These photos were taken by Anrew Wright inside the Halifax III that is being refurbished at the Yorkshire Air Museum at Elvington in the north of England. The Royal Canadian Air Force Museum in Trenton, Ontario, is also conducting restoration of another Halifax. This is a major undertaking by the Halifax Aircraft Association, which is a dedicated group of volunteers who recovered NA 337 from a fjord in Norway. Their goal is to restore the aircraft to it's original condition. There are only three Halifax left in the world and NA337 is the most authentic.

It's a later version than the one I flew, and obviously a lot cleaner! However, there is much that is the same.

Click on the Thumbnails for a larger view.

(Copyright permission for use of the first five photographs was given by Andrew Wright)

View of the Cockpit Astrodome
from the Navigator's seat.

View of the Cockpit Controls
with the Navigator below.

View of the Cockpit Nose
from the Flt Engineer's Passage

View of the Wireless Operator's station from the Navigator's seat.

View of the Pilot's seat.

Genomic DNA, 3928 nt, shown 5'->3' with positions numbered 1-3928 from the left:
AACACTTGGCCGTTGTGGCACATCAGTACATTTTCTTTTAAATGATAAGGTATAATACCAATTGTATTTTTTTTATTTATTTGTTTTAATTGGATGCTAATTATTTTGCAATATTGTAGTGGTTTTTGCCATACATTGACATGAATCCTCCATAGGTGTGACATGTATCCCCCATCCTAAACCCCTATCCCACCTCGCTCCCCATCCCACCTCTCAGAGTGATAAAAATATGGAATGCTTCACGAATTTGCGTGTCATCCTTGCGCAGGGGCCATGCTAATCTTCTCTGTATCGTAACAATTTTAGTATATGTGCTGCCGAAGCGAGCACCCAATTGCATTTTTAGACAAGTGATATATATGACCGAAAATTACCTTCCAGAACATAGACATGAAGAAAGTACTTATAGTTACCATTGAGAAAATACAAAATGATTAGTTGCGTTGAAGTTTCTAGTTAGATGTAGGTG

A composite picture of the Very Pistol
located above the Flight Engineer's location.
This was created by Hugh Timmerman
from a photo that he had of the
Very Pistol and the Pistol Mount(without the pistol)
supplied by Bill Tytula.
Hugh Timmerman also added the following entry in the Guestbook for this site:

"After several years of intense research, I was able to uncover many details of the downing of MZ563 LK-Y of 578 Sqdn RAF and LV867 ZA-D of 10 Sqdn RAF. The latter made a belly landing in a peat bog just minutes prior to the crash landing of MZ563, which came down in a ball of fire witnessed by me as a then 13-year old boy in the Netherlands. Its pilot, Stanley Sparkes, at 90 years of age, is the only one of that crew still alive today. I had occasion to visit him in north western Alberta, Canada, where he immigrated to in 1955 with his family. His own story of his escape and evasion that he wrote 50 years after war's end appears in full in my book "Bombers In The Night Sky" and is available on line at:

Thank you for allowing me this space in your dreambook, Pete, so more readers will learn of the perils endured by those gallant airmen in helping secure our freedom."

Additional information about the restoration work being done on a Halifax Bomber at the Canadian Air Force Museum can be viewed at: